Jon Scholes, the president and CEO of the Downtown Seattle Association, said as homelessness has spread from downtown to the entire city, the term has become shorthand for issues ranging from opioid abuse to crime to a lack of mental health services.

“In some ways we need to stop talking about it as homelessness. That framing has been used by some interests to oversimplify the set of issues we face and to prescribe a solution that’s convenient to them, that’s narrow and that won’t affect the broad set of issues,” Scholes said.

Chloe Gale has been working with the homeless for more than 20 years. She is now the co-director of Reach, a Seattle homeless outreach program. 

In the 1990s, Gale said, homelessness was tied to issues such as alcoholism for which Seattle could build effective systems. Today, she said, the number of homeless individuals has increased so rapidly that the chance to build new systems has passed.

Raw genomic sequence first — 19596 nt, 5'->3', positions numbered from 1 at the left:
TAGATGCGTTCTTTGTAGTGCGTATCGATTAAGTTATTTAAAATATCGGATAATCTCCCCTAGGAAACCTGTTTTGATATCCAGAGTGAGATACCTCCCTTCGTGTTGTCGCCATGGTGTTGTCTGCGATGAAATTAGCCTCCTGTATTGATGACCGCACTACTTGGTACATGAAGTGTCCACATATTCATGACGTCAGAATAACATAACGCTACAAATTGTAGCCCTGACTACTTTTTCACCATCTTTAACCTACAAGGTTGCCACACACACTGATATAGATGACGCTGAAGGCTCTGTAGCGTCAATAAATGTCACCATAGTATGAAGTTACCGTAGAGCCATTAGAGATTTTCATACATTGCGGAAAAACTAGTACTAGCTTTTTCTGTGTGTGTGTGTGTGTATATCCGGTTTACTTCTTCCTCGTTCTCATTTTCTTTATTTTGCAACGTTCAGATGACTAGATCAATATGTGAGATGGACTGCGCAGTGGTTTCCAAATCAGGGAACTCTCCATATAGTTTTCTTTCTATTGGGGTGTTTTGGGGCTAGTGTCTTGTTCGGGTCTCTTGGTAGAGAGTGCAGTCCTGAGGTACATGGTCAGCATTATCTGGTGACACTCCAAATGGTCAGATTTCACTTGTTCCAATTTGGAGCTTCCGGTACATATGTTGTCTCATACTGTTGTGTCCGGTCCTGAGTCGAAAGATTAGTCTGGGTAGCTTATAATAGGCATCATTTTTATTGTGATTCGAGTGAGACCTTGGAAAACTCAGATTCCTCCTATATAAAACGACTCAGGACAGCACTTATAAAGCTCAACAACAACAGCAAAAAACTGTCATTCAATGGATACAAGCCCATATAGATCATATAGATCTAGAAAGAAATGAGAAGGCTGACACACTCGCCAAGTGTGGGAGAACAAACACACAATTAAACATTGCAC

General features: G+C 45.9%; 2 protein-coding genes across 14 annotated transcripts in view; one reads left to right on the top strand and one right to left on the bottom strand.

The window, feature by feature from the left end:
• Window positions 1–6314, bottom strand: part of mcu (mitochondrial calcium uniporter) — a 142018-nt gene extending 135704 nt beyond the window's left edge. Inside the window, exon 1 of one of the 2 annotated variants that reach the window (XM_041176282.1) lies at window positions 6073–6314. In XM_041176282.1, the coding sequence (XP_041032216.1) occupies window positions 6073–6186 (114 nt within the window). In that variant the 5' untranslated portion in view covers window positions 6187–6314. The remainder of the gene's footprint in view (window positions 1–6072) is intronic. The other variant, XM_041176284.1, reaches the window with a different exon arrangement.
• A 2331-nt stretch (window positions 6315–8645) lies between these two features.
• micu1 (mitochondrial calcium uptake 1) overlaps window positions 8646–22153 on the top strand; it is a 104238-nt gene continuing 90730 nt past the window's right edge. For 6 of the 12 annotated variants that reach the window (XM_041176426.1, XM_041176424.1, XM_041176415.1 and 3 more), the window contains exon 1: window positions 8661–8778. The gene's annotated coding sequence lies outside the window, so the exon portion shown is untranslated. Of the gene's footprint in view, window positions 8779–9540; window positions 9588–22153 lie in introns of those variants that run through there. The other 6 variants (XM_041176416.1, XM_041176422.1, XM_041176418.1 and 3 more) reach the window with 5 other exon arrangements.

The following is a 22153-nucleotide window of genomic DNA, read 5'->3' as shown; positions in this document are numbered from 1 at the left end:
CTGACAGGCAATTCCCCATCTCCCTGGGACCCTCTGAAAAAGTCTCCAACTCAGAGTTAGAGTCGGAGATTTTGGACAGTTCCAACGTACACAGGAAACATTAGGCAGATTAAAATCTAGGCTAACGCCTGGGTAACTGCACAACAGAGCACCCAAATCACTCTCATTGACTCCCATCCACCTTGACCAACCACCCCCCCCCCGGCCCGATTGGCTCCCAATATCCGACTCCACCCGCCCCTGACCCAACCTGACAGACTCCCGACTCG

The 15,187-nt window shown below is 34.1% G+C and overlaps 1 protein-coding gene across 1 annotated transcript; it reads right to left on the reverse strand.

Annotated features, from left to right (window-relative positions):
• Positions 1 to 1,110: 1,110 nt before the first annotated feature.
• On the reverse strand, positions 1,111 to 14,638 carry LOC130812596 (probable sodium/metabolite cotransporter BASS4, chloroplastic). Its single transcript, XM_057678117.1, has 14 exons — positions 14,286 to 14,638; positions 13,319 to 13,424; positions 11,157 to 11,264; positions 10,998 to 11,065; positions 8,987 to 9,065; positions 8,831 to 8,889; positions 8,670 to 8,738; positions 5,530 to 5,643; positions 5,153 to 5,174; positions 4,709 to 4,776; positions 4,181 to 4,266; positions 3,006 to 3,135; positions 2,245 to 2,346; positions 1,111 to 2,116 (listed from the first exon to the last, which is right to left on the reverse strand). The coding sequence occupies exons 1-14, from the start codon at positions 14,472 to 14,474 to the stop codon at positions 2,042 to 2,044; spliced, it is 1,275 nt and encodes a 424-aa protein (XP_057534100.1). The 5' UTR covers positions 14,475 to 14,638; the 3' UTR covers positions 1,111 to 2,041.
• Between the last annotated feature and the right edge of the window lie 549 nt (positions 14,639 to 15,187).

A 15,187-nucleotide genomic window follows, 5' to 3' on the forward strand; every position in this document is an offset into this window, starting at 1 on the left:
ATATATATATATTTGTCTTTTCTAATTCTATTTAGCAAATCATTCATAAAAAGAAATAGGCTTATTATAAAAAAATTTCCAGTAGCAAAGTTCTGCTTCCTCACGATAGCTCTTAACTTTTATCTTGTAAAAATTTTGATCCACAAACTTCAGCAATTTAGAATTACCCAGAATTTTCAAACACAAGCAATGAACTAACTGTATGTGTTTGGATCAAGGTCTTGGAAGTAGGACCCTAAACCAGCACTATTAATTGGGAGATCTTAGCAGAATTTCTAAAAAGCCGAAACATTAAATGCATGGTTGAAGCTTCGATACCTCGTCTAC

Gale said most homeless individuals are locals who have simply “fallen off the bottom rung” into poverty. 

Data from King County’s 2019 point-in-time count backs that up: 84% of the area’s homeless population reported that they lived in the county before becoming homeless. 

Still, Gale said Seattle homeless service providers have the skill and ability to house the homeless. The key—as city leaders have echoed in Austin—is finding the necessary resources. 

“This is not a Seattle problem or Austin problem or even a U.S. problem,” Gale said.